New Zealand Rugby has named Scott Robertson as Ian Foster’s successor, with the 48-year-old to take charge of the All Blacks after the Rugby World Cup later this year. The Crusaders coach has signed a four-year contract which will run from the start of 2024 and take him through to the end of the 2027 World Cup.
“It’s an honour to be named as the next All Blacks head coach,” Robertson said in a statement. “It’s a job that comes with a huge amount of responsibility, but I’m excited by the opportunity to make a contribution to the legacy of the black jersey. To represent your country, as a coach or player, is the ultimate honour in sport and it’s humbling to be given that opportunity. I can’t wait.”
Robertson has been vying for the role with Japan head coach Jamie Joseph following what RNZ described as a “robust interview process”. His appointment was confirmed at an NZR board meeting on Tuesday morning.
“His coaching record speaks for itself in terms of success,” NZR chief executive, Mark Robinson, said. “But what came through strongly during the interview process was his innovative approach to the game, his passion for his players, and his desire to add to the All Blacks legacy. We firmly believe he is the right person to lead the team in 2024 and beyond.”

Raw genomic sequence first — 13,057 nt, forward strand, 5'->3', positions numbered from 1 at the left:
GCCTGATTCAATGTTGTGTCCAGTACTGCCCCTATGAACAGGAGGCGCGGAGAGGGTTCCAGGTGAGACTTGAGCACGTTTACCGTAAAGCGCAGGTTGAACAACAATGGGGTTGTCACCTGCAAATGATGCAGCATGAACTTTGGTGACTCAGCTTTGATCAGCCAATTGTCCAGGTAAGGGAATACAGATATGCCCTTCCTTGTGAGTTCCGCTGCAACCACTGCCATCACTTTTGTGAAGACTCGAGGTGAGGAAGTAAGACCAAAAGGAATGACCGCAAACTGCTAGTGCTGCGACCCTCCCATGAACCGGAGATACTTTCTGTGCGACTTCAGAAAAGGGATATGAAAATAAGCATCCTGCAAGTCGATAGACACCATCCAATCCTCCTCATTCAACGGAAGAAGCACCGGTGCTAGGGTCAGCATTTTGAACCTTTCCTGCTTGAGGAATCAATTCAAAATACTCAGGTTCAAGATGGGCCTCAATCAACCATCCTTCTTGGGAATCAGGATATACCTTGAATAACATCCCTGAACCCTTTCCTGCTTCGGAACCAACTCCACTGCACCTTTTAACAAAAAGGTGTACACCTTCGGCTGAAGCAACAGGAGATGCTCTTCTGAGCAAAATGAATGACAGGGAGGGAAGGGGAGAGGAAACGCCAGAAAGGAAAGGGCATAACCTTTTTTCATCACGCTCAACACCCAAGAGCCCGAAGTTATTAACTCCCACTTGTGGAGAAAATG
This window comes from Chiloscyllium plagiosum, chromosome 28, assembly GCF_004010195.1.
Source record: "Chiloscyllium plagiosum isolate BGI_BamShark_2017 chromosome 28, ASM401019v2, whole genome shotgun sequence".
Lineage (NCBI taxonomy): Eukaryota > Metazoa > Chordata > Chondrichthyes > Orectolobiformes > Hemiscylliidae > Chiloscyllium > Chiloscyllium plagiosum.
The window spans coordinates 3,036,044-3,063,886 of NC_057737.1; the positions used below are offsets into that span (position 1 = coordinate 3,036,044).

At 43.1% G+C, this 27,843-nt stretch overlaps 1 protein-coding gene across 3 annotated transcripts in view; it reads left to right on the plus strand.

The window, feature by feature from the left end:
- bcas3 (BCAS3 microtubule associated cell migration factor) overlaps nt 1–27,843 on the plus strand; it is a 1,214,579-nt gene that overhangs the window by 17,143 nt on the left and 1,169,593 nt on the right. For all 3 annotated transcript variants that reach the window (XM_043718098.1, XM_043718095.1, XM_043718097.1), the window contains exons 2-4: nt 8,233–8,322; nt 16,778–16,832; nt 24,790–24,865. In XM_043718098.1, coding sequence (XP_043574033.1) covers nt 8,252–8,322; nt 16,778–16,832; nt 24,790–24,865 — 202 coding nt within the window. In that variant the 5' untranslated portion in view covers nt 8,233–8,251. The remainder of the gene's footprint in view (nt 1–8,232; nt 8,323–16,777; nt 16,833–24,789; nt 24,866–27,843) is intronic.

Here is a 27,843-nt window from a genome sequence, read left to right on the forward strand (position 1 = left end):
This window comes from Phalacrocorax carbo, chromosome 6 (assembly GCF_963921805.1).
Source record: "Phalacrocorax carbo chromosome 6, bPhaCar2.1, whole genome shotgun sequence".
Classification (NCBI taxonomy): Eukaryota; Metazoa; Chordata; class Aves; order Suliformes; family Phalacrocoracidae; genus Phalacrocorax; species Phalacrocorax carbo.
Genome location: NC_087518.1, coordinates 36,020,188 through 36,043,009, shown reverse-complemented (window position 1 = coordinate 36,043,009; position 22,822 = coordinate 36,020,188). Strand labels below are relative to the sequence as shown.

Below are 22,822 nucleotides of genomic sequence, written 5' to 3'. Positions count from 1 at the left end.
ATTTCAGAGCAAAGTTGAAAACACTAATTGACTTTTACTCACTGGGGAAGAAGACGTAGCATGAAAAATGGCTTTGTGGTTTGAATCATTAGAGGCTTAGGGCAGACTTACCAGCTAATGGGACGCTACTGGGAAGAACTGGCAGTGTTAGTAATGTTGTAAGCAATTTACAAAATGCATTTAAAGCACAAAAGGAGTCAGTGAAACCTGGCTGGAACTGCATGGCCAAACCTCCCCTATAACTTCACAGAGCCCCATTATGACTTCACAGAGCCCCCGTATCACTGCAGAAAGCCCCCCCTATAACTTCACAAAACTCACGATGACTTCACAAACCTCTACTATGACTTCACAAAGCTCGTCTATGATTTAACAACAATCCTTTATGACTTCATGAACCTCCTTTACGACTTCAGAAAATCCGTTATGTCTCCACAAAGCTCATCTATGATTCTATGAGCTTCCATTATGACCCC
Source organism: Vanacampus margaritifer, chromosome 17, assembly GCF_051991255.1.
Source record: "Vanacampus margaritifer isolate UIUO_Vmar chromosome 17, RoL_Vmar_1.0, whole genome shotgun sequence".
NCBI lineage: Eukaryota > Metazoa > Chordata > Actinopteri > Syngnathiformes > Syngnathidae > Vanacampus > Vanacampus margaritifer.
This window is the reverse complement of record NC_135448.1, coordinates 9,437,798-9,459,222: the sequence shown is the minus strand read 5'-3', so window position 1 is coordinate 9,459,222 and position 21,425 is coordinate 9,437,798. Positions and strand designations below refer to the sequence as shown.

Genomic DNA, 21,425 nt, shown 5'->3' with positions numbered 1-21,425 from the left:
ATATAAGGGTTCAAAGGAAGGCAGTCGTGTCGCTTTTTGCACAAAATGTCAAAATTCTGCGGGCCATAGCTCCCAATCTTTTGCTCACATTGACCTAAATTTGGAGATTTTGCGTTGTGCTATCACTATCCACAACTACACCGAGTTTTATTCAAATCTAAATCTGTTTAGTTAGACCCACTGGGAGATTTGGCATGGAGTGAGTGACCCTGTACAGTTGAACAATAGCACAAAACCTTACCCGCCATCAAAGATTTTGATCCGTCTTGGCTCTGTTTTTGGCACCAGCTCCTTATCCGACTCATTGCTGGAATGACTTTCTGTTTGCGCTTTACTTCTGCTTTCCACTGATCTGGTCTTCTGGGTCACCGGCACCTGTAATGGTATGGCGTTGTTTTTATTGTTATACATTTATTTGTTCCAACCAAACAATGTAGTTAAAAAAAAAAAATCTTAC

Robertson lost out to Foster for New Zealand rugby’s top job after Steve Hansen stood down following the 2019 World Cup in Japan. Foster, who will remain in his post for this year’s World Cup, said earlier this month that he would not re-apply for the job, after NZR announced it was commencing a search for a new coach before his contract expired at conclusion of the tournament in France.
“We congratulate Scott on his appointment and look forward to working together in 2024, but have also been clear that New Zealand Rugby’s full support this year will be focused on the current All Blacks coaching team as we look toward the 2023 Rugby World Cup in France,” NZR chair Dame Patsy Reddy said.
Robertson, who played 23 Tests for the All Blacks, has impressed since ending his playing days and moving into coaching. He rose from an assistant position at Canterbury to the head coach role in 2013, and went on to win three Premiership titles between 2013 and 2016. Since 2017, he has overseen six consecutive Super Rugby championships.
“Having significant time to plan for 2024 and beyond is crucial to setting the All Blacks up for success during the next World Cup cycle,” Robertson said. “I have a job to do with the Crusaders and that will be my main focus through to the completion of Super Rugby, but I will now have the opportunity to work with NZR to get some key appointments in my coaching and management team finalised, so we can hit the ground running next year.”
The All Blacks begin their Rugby World Cup campaign on 8 September against France, before other Pool A games against Namibia, Italy and Uruguay.